Unsettling Scores is a three-part online program curated by Liquid Architecture for MUMA in conjunction with the exhibition Samson Young: Real Music, with expanded works published on Liquid Architecture’s journal, Disclaimer.

This second edition is the premiere of a new conceptual score conceived collaboratively by Navajo Nation composer Raven Chacon and Carcross/Tagish curator and writer Candice Hopkins. To be published in three parts—or Dispatches, as the artists declare—the work draws from Chacon and Hopkins's reflections on the fight for cultural preservation and defence of Indigenous sovereignty at the Standing Rock Reservation Water Protector encampment in 2016. Dispatch #1 (The Call), published below, sets the scene with a short statement of political intent, followed by a roll-call of the 'Players' as they prepare to begin the piece. Dispatches #2 and #3 will follow on 30 September through MUMA's socials and on Disclaimer. Follow us on Facebook, Instagram and Twitter.


Raven Chacon &
Candice Hopkins
Dispatch #1: The Call

This rock is under threat.

We need to gather here to protect it.

Our actions begin and end at this place.


Hosts – People who live and have lived here for centuries.

Spiritual leaders – Indigenous people from any tribe or nation.

Front line activists – (Native and non) ready and willing to engage directly with police, militia, or construction crews.

Militant Indigenous people – Group of their own. Willing to engage in direct action. Not necessarily in collaboration with front line activists or the hosts.

Narcs – (Native and non) undercover police. Any one participant can be a narc.

Reporters – Chronicle for those outside the grounds (as well as inside the grounds).

Politicians – Bring attention. Appear to be listeners. Also there for face time.

Counter-surveilers – To surveile the police and encroachers.

Helpers* – (Native and non) brings supplies, food, or a necessary skill. Stays out of the way. Take minimal space and resources.

Witnesses* – Listen and observe.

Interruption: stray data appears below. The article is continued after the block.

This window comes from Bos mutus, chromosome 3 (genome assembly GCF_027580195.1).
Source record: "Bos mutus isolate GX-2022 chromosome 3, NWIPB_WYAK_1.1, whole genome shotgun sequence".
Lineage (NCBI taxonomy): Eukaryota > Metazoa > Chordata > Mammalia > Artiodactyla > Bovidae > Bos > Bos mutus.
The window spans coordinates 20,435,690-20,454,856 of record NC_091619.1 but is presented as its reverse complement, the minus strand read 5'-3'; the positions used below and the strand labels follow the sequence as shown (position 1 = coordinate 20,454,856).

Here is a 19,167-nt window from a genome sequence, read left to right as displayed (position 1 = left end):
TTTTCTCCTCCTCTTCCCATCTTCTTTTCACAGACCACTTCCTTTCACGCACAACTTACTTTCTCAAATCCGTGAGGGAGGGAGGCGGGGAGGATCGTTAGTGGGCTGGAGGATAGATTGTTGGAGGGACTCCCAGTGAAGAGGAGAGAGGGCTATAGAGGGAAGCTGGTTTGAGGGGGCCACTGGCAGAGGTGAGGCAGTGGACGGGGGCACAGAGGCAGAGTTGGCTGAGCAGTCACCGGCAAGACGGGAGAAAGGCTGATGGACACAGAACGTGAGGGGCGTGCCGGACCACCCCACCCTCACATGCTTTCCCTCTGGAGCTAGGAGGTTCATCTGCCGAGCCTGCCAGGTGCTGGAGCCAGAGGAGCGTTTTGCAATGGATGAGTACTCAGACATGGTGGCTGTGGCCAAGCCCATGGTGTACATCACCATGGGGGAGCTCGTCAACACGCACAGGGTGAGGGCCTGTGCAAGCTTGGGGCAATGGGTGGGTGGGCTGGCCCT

Artists – Engage in creativity, but also self-agenda/promotion. Has the potential to aid the camp in forming its identity. Their artwork can use up resources (water, heat, electricity).

Gatekeepers – Maintain the entrance to the camp. Vet those who enter. A host or trusted by the hosts.

Temporary campers/sympathizers – Bring attention to the cause, temporarily. Cannot or do not know how to belong to the camp.
Others – Tourists, those without a home, others.

At a minimum, participants should join with the intent of taking the role of a witness or helper.

Raven Chacon

Raven Chacon is a composer, performer and artist from Fort Defiance, Navajo Nation. His work ranges from chamber music to experimental noise, to large scale installations, produced solo and with the Indigenous art collective Postcommodity. At California Institute of the Arts, Chacon studied with James Tenney, Morton Subotnick, Michael Pisaro and Wadada Leo Smith, developing a compositional language steeped in both the modernist avant-garde and Indigenous cosmologies and subjectivities. He has written for ensembles, musicians and non-musicians, and for social and educational situations, and toured the world as a noise artist. As an educator, Chacon has served as composer-in-residence for the Native American Composer Apprentice Project, where he taught string-quartet composition to hundreds of Native American high-school students on reservations in the American Southwest.

Candice Hopkins

Candice Hopkins is a curator, writer and researcher interested in history, art and indigeneity, and their intersections. Originally from Whitehorse, Yukon Territory, Hopkins is a citizen of Carcross/Tagish First Nation. She was senior curator for the 2019 Toronto Biennial of Art, and worked on the curatorial teams for the Canadian Pavilion at the 58th Venice Biennale, 2019, and documenta 14, 2017. Her writings on history, art and vernacular architecture have been published by MIT Press, BlackDog Publishing, Revolver Press, New York University, the Fillip Review and the National Museum of the American Indian, among others. Hopkins has lectured widely including at the Witte de With, Tate Modern, Dakar Biennale, Tate Britain and the University of British Columbia.

Liquid Architecture

For the past 20 years, Liquid Architecture has been Australia’s leading organisation for artists working with sound and listening. LA investigates the sounds themselves, but also the ideas communicated about, and the meaning of, sound and listening.

Our program stages encounters and creates spaces for sonic experience, and critical reflection on sonority and systems of sonic affect. To do this, we host experiences at the intersection of contemporary art and experimental music, supporting artists to produce performances and concerts, exhibitions, talks, reading groups, workshops and recordings in art spaces, music venues and other sites.

Liquid Architecture is curatorially driven and our methodology embraces research, collaborations and imaginations. We want to echo beyond local conversations, problems, debates and questions, to reverberate across media and disciplines, and so to sound out new discourses about the audible world, and beyond.


Image courtesy of the artists

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We acknowledge and pay respect to the Traditional Owners and Elders—past, present and emerging—of the lands on which Monash University operates. We acknowledge Aboriginal connection to material and creative practice on these lands for more than 60,000 years.


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